Although mining was the main industry in the area, the strong market for BC lumber meant Nanaimo’s logging industry was also booming. Up until the late 1800s however, most of the work was done by hand. But thanks to the invention of the steam-powered donkey engine, logging became a lot faster and more efficient.
These steam donkeys were high-powered winches used to pull enormous logs out of the woods, to be eventually taken to the river and shipped elsewhere. They got their name for the “donkey” engine that was used to power them, a small secondary engine found on sailing ships. Widely used in logging operations like this one pictured above from 1930, they were also used in the mining and shipping industries found in the area.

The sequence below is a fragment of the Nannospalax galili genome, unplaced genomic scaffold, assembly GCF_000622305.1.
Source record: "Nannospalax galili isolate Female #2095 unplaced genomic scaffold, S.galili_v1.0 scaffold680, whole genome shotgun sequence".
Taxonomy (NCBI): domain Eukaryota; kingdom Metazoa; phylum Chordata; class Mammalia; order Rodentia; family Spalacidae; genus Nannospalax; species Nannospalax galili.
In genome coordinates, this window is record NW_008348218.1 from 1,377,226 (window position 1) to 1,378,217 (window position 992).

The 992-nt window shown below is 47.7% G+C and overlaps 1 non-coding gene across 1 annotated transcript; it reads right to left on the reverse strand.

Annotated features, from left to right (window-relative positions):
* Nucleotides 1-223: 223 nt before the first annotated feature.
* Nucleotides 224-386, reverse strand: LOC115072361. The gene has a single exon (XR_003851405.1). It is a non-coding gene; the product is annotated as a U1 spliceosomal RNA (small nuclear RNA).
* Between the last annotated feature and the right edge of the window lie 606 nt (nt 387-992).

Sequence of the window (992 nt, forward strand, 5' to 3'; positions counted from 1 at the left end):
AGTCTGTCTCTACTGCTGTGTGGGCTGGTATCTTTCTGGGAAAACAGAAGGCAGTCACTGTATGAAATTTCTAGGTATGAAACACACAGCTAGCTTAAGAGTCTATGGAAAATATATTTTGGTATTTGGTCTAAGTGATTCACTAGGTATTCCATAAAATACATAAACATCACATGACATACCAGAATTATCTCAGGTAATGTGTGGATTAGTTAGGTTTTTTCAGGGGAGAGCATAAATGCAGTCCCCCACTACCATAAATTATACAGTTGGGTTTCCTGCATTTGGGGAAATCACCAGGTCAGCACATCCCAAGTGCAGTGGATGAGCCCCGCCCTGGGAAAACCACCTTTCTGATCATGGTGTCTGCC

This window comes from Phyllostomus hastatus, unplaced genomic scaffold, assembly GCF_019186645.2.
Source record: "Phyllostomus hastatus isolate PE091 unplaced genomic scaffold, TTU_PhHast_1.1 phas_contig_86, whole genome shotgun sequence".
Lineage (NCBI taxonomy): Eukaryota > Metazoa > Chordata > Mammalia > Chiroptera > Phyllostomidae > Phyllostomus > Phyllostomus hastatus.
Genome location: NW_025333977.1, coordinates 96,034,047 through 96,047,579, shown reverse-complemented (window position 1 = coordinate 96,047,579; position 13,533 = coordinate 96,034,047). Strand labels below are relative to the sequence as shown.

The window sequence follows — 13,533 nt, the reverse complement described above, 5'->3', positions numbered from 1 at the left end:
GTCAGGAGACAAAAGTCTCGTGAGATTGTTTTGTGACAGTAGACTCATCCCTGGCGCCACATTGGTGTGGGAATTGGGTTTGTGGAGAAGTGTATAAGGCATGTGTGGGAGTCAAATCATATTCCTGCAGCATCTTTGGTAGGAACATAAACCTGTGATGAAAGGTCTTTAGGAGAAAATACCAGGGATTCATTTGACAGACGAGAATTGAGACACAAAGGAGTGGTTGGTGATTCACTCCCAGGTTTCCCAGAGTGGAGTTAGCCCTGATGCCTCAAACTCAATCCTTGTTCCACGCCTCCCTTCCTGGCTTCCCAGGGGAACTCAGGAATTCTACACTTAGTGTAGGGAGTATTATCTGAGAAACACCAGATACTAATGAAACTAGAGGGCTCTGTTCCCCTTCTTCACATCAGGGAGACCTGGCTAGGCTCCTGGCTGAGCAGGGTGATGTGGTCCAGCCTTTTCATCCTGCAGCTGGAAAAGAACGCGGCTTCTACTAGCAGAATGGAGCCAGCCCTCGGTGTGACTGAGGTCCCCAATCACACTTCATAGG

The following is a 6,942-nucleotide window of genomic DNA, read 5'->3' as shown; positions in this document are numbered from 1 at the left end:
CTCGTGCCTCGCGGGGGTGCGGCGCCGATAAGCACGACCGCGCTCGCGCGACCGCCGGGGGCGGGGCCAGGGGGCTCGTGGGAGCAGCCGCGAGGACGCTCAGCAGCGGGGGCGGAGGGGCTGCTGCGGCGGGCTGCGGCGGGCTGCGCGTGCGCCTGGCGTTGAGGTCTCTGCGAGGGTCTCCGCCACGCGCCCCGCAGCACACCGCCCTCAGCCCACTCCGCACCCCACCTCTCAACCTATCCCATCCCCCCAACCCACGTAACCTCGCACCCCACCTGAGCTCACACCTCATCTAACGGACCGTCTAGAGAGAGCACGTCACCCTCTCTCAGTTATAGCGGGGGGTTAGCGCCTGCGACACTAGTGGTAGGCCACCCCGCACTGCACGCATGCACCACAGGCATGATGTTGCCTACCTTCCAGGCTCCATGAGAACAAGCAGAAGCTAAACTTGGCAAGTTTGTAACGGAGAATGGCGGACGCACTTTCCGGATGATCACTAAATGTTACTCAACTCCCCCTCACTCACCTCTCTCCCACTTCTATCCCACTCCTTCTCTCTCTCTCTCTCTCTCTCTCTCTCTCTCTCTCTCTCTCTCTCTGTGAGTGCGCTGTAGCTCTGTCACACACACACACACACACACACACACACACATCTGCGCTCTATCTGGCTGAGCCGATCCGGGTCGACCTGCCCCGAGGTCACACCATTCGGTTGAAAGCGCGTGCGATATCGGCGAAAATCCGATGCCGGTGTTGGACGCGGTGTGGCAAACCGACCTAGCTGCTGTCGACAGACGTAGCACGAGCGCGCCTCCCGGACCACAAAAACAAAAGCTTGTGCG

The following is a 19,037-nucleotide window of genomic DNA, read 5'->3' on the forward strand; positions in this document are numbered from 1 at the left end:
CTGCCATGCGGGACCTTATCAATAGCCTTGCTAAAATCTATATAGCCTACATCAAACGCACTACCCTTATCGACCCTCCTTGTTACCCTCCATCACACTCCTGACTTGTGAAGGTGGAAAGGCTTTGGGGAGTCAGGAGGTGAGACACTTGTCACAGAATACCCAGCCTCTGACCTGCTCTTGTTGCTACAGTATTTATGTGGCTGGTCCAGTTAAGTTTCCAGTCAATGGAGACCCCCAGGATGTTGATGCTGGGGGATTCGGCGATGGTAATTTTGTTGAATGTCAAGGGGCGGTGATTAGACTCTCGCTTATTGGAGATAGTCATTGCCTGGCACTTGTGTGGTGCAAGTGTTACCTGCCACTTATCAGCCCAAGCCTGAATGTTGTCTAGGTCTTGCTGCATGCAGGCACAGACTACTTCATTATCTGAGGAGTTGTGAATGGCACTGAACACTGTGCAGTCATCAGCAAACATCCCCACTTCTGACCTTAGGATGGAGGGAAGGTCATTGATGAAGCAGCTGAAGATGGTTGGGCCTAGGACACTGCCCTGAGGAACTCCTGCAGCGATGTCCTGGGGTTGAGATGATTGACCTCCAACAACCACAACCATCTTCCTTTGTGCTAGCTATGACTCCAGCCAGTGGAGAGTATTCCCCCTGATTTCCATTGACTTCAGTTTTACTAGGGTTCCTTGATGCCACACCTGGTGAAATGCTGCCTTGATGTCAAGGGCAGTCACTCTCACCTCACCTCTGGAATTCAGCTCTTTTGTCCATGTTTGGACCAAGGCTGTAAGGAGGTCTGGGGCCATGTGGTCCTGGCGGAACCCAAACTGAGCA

While steam donkeys are wildly outdated technology today, a few still remain across the country, remnants of an important period in Nanaimo’s unique modern day beginnings. Conveniently enough, the only rigged and operational steam donkey in Canada can be found in the Alberni Valley at the McLean Mill National Historic Site. In summers, you can visit the site for a demonstration of just how it was done in the old days! (from the Nanaimo Archives)